5. Each clerk should be allotted the minimum working space to allow for convenience and free movement in the course of work.
6. Separate offices should be provided for department heads or executives whose duties require a high degree of concentration or are of confidential nature such as interview. An open office should be preferred where there is a continual flow of documents and communication between clerks and close supervision is necessary.
7. Adequate safety arrangement should be provided for secret or valuable records.
8. Layout should ensure the maintenance of healthy working conditions i.e. the provision of proper lighting, good ventilation, and suitable equipment.
9. Layout should be easily adjustable and provision made for future expansion of office activities and the need for bringing in additional staff and equipment.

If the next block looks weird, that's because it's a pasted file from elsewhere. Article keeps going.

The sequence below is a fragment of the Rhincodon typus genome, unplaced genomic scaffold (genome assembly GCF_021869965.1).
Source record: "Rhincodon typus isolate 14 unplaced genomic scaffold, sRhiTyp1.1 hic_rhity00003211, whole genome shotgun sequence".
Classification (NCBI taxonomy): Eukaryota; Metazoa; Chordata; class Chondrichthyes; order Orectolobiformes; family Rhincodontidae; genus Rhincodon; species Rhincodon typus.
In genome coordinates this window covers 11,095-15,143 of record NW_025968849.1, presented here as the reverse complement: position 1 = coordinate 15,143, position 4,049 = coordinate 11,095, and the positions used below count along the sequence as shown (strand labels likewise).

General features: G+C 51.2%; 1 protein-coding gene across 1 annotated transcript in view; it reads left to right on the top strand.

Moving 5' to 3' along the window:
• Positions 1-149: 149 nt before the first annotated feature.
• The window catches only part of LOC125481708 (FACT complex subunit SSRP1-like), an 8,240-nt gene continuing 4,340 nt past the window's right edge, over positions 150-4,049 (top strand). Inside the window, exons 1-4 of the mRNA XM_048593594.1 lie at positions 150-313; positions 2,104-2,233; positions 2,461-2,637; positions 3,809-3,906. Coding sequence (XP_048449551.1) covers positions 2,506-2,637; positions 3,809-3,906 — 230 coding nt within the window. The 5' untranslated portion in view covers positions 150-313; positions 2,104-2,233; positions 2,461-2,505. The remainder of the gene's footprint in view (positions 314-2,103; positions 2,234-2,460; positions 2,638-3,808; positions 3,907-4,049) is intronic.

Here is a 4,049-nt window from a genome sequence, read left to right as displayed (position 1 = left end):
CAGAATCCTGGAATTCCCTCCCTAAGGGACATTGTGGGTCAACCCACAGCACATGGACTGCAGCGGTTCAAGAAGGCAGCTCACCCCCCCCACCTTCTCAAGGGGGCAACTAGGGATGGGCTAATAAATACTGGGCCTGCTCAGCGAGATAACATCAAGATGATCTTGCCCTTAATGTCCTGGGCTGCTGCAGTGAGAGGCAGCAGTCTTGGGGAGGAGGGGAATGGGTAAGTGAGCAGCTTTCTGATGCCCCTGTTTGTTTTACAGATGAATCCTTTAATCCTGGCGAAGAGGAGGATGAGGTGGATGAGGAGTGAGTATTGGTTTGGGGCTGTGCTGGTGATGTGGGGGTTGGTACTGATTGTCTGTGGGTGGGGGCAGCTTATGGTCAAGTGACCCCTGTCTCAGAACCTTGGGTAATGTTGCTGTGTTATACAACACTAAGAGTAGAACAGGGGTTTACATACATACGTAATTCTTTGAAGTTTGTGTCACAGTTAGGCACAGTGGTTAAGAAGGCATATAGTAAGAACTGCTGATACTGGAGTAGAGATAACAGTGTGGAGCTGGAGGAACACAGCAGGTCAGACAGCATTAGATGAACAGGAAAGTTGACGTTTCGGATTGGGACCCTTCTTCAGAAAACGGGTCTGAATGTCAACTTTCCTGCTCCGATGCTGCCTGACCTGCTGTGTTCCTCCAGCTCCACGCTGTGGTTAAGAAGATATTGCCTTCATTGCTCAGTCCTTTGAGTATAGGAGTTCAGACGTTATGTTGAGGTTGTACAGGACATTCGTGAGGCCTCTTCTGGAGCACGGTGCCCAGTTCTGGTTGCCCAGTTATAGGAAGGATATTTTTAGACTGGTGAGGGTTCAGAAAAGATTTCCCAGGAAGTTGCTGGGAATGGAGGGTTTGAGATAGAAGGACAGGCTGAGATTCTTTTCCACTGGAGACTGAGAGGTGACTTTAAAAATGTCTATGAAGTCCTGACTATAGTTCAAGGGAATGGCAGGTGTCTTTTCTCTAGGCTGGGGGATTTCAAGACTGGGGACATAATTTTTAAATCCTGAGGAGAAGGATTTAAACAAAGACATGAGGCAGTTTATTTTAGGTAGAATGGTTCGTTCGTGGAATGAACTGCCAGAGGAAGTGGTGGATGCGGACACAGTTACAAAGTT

Types Of Office Layout
There are basically two broad categories of office layout; open office and closed office. The third category> Panoramic or Landscaped office is a larger and aesthetically improved version of the open office.
1. Open Office
This is also referred to as open-plan office or general office. Open plan office is a large open floor space used as an office to accomodate many personnel from all the sections of a particular department or several departments.
In the open office many departments or sections carry out their separate functions. The open office is not partitioned and everyonr working in the office can be seen easily.
A common example of an open office is a banking hall where staff from different departments such as Savings, Currents Accounts, Loans, Foreigne Exchange etc may be found in the large open hall in commercial banks.
Advantages Of Open Office
They are cheap to construct since no partitions are made or light-weight partitions replace walls, and most installations are used in common and need no duplication.
Disadvantages Of Open Office
1. There is lack of privacy for confidential discussions or classified documents which require secrecy.